Dear Dr. Fox: Our 8-month-old kitten has recently been diagnosed with feline leukemia virus (FeLV), which has spread to his bone marrow.
We adopted him at our local animal shelter when he was 4 months old. We brought him into our home with our 7-year-old cat who we had adopted two years ago from the same shelter. She has tested negative for FeLV and FIV (feline immunodeficiency virus) several times, so we are assuming that our new guy was born with FeLV. He now has monthly check-up appointments at the vet and is on daily doses of prednisone.
I have two questions for you:
1. As the FeLV has spread to the bone marrow, what are the expectations for years of life left? Is there anything beyond steroid treatment we should be doing to improve his chances or extend his life?
2. Our older cat was never vaccinated for FeLV. She has since been tested again and is negative. She was immediately vaccinated and subsequently received her booster, during which time she was separated from her brother. We have now reintroduced them for quality of life purposes. Are we putting her at undue risk by allowing them to be together? Are there strategies we can employ to reduce her chances of contracting the virus?
Any insight you can share would be most appreciated.-D.P., Washington, D.C.
Dear D.P.: Cats are susceptible to a variety of virus infections, some contracted prenatally, others very early in life.
Those with certain infections, such as feline herpes, do well keeping the infection suppressed so long as their immune systems function well and they are not subjected to stress. Your young cat may cope with the feline leukemia virus infection so long as he is not unduly stressed, as by frequent trips to the vet; so arrange for in-home visits if possible.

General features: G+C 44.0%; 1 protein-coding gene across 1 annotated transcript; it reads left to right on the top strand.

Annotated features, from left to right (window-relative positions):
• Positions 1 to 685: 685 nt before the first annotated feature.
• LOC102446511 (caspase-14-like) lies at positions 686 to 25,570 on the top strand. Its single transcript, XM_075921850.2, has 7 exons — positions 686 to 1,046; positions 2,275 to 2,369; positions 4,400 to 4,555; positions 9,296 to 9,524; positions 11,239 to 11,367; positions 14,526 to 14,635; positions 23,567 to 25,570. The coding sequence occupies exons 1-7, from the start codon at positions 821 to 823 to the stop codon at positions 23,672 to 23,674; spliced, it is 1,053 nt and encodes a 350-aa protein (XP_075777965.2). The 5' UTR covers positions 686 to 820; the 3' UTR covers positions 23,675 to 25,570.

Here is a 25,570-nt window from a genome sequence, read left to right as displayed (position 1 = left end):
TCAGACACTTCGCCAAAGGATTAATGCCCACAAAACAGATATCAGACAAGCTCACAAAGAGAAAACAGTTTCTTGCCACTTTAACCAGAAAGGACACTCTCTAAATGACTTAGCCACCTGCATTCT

Avoid boarding and separation from his family. Also avoid additional vaccinations and anti-flea drugs, which can wreak havoc with the immune system and trigger a flare-up of the infection. Good nutrition is essential, ideally some raw or freeze-dried cat foods, or my home-prepared diet, posted on my website.
Dear Dr. Fox: My 9-year-old spayed female yellow Labrador has been very itchy all her life. We had her tested for allergies when she was 2, and she tested positive for many food and environmental allergies. We can control the food allergies, and we give her allergy shots for 12 of her environmental allergies. She still gets so itchy by July and August that we can't even touch her or give her a belly rub because she goes into a scratching frenzy. Several summers I have had to give her prescription pills from my veterinarian, which can be quite costly.
This spring, I read in the newspaper about the benefit of local honey for people with seasonal allergies. I checked online to see if honey would be safe for dogs, and decided to try giving one teaspoon a day on her dry food. She loves it and licks the spoon, but even better, within two days, her itching was gone. She got through July without itching, and I'm hoping she will get through the rest of the summer and fall without constantly scratching. Maybe some of your readers' itchy dogs could benefit from this cheap but effective remedy. It must be locally produced honey, which is available at local farmers markets and even some supermarkets.-G.M., Jackson, N.J.
Dear G.M.: I have been advocating giving dogs local honey or bee pollen for decades to help stop seasonal allergies. Many thanks for confirming what some of my critics have said disparaging words about. Such treatment can indeed be highly effective, but of course it is not a panacea, since there are other causes of itchy skin in dogs, which call for different treatments.
Send all mail to email@example.com or to Dr. Michael Fox in care of Universal Uclick, 1130 Walnut St., Kansas City, MO 64106. The volume of mail received prohibits personal replies, but questions and comments of general interest will be discussed in future columns. Visit Dr. Fox's website at www.drfoxvet.net.